Fire Departments looking to acquire body armor for their personnel should look at products that have undergone testing following the test procedures contained in the National Institute of Justice (NIJ) document, “Ballistic Resistance of Body Armor, NIJ Standard–0101.06.”

    This is a minimum performance standard developed in collaboration with the Office of Law Enforcement Standards of the National Institute of Standards and Technology. One of the most commonly used levels by fire fighters is Level II as it provides a good balance between blunt trauma protection, versus cost, and thickness/comfort. Classified as soft armor, it provides the wearer with sufficient protection while remaining comfortable and lightweight – the perfect combination for the grueling line of work of fire fighters.

    Read more
  • This most recent ambush and pre-planned attacks on law enforcement officers across the United States really display the lack of adequate body armor being actively worn or even available to the uniformed Patrol Officers. The subsequent civil unrest that ensued in several large cities across various states became a catalyst event as the pre-planned attacks seem to be on the rise. All of these attacks are being carried out by a variety of protestors armed with a variety of long guns that pose a challenge to the current "standard issued" concealable armored vest IIA police officers are equipped with. Being outgunned and out protected by the suspects they face is turning into a serious problem - one that is not acceptable anymore in Law Enforcement.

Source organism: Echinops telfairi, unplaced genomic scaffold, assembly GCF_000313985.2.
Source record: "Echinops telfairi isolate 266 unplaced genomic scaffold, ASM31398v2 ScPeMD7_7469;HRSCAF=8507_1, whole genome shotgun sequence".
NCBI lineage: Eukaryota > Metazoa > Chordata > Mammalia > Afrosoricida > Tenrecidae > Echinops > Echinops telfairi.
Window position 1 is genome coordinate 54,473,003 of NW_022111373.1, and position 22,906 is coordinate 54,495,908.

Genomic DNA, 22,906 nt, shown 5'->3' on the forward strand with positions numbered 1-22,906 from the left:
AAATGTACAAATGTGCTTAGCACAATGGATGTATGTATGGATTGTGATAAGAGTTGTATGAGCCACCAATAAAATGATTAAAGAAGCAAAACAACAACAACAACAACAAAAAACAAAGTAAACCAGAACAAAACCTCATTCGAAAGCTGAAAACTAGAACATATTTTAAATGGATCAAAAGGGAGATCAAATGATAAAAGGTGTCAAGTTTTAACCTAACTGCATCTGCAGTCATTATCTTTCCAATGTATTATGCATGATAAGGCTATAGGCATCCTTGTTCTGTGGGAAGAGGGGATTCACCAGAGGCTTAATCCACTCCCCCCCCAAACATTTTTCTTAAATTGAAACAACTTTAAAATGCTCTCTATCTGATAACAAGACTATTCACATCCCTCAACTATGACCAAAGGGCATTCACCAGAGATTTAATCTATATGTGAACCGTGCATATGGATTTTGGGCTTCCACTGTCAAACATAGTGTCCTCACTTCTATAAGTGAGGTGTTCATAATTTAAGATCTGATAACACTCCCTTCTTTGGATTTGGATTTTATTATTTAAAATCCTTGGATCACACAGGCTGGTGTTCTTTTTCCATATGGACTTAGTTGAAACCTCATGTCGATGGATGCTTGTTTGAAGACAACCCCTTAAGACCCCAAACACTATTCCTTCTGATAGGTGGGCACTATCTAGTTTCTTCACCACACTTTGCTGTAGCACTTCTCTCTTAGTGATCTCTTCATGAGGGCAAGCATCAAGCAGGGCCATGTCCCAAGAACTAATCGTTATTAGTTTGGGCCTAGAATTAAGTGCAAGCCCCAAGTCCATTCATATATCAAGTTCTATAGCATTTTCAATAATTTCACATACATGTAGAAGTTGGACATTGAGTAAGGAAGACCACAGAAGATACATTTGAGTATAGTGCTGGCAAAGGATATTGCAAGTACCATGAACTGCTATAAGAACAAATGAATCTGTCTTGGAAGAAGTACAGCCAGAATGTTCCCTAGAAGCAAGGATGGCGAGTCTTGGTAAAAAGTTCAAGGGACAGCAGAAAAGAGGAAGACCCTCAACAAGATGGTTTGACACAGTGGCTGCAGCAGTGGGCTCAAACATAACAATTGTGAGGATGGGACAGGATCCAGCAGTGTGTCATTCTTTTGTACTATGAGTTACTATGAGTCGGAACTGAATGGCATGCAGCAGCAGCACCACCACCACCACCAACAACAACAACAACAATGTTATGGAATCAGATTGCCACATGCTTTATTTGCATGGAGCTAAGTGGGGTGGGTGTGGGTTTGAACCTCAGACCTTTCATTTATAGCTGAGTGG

The latest increase in police shooting incidents has led to police departments across the States to budget in upgrades and updates of the body armor used from the standard issued IIA to IIIA. The latter providing the highest blunt trauma protection rating in soft body armor and the best for very high-risk situations involving uncommon or unusual threats.

    Police departments are also approving additional funding toward the upgrade to be used to purchase Kevlar helmets and body armor for officers. Regional government bodies are considering the addition of ceramic plates that would be inserted into the existing fabric armor and be able to stop handgun bullets. Law enforcement officers will be required to wear the fabric armor regularly and fit the ceramic plates in high-risk situations such as riots.